Under attack: Journalists discuss attacks, threats and dangers posed in the line of duty

Speakers want training for reporters to cope with danger.


September 05, 2014

KARACHI: As attacks on journalists continue unabated, the media fraternity took to the podium to highlight the need for the government to formulate safety measures for those under threat.

Speakers at a seminar, titled ‘Media Ethics in Time of Threat’ organised on Thursday by Rozan, the secretariat of the Pakistan Coalition for Ethical Journalism, in collaboration with the Arts Council of Pakistan, said that journalists must be trained to cope with danger.



Adnan Rehmat, the director of the Civic Action Resources and author of the book ‘Reporting Under Threat’, narrated four selected stories from his book.

“There were only 2,000 working journalists across the country 10 years ago,” he said. “But now we have over 18,000.” He claimed that 612 killings of journalists were reported from all over the world last year, of which 10 per cent were from Pakistan alone.

The minefield

Attacks on journalists have increased since 2002, they said, adding that the government does not even bother to trace those responsible.

The speakers discussed different threats and responses of the government. They said that the nature of threats is changing with the passage of time.

“Journalists were being attacked by militants and unorganised groups in the past,” said Rehmat. “But state actors have also been involved since the last three years.”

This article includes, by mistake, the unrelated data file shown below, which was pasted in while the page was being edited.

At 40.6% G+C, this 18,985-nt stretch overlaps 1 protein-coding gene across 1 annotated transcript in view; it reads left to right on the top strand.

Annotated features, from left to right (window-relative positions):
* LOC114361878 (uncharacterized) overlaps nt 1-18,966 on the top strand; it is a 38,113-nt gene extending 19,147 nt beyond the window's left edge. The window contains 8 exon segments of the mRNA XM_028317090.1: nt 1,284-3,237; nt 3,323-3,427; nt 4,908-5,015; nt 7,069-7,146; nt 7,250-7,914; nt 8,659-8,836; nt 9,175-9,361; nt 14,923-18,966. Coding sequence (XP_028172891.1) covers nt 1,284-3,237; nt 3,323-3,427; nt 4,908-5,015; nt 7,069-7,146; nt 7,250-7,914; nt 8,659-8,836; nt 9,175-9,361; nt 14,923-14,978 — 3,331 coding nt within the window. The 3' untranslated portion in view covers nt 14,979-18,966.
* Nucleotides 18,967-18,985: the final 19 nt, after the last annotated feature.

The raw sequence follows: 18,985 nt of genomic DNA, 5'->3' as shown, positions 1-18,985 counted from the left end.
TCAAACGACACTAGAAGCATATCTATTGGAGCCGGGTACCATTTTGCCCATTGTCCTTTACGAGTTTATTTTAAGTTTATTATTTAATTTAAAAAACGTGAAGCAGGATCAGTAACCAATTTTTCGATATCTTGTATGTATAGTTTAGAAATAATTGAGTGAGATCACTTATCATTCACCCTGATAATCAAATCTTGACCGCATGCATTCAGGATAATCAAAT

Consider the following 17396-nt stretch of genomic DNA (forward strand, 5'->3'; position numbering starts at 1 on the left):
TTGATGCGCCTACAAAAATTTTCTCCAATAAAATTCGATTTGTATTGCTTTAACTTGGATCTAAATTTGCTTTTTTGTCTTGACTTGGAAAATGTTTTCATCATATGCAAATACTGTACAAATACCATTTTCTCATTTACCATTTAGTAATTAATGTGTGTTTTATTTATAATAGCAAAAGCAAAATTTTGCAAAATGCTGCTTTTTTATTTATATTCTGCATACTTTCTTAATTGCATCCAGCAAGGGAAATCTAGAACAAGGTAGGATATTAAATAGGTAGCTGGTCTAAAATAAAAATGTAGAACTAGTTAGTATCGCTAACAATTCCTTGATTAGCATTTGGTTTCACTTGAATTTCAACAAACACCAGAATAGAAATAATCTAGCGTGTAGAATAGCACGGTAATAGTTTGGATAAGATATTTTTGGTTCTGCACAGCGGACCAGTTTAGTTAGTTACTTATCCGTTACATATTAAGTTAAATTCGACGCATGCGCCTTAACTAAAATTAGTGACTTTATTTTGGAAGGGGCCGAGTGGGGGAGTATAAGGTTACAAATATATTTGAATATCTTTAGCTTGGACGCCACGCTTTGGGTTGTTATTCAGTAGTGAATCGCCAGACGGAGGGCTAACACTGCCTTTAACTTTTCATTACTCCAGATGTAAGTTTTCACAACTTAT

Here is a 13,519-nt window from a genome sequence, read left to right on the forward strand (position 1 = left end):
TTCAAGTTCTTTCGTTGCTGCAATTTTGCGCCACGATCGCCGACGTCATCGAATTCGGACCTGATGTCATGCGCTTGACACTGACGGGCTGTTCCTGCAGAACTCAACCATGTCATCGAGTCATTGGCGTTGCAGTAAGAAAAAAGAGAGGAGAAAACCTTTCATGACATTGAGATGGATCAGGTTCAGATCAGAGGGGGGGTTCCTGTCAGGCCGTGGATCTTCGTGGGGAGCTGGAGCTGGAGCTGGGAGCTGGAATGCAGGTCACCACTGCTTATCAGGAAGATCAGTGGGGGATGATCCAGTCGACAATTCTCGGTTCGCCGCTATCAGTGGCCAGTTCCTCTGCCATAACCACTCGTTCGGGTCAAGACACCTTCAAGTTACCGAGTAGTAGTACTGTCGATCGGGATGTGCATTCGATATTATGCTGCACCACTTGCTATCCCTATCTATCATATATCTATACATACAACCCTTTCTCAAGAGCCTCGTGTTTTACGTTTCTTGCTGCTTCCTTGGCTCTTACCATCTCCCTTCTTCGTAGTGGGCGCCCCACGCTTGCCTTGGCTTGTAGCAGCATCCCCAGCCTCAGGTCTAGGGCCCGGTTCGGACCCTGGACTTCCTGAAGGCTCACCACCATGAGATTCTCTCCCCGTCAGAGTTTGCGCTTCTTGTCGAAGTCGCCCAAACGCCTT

Javed Shah, a Larkana-based reporter, who was under threat and whose story has been included in Rehmat’s book, said that reporters in small cities and rural areas face different kinds of threats.

“We have to work under threats because there is no mechanism,” he said. “The government doesn’t respond promptly and even killers are not traced.”

Ayub Tareen, a Quetta-based journalist who left his native town after threats to his life, narrated his story. He shared how he and his family are disturbed. “I don’t know what my future is,” he said, hardly being able to contain his emotions.

“Islamabad is a beautiful city but one can’t like it when you have to live there because you are forced to do so,” he said. “I feel like a stranger in the city. My heart and soul are in my Quetta.”

Pointing out the recent killing of Quetta-based reporter Irshad Mastoi, Tareen said that Balochistan is more vulnerable for journalists than any other province in Pakistan.

“The state doesn’t guarantee security,” he said, adding that journalists have to take security measures themselves.

Talking about how to handle the challenges posed to journalists, the Federal Urdu University of Arts, Science and Technology mass communication department chairperson, Prof Tauseef Ahmed Khan, suggested that journalists should receive appropriate training.

“I don’t see a stable condition in Pakistan but I believe that such incidents will decrease if reporters and cameramen are given appropriate trainings,” he said. He added that except for a few select media houses, no appropriate measures, such as life insurance, have been taken care of.

The seminar was attended by students of different universities, university teachers and journalists from Karachi, Hyderabad and others cities.

 

Published in The Express Tribune, September 6th, 2014.

 

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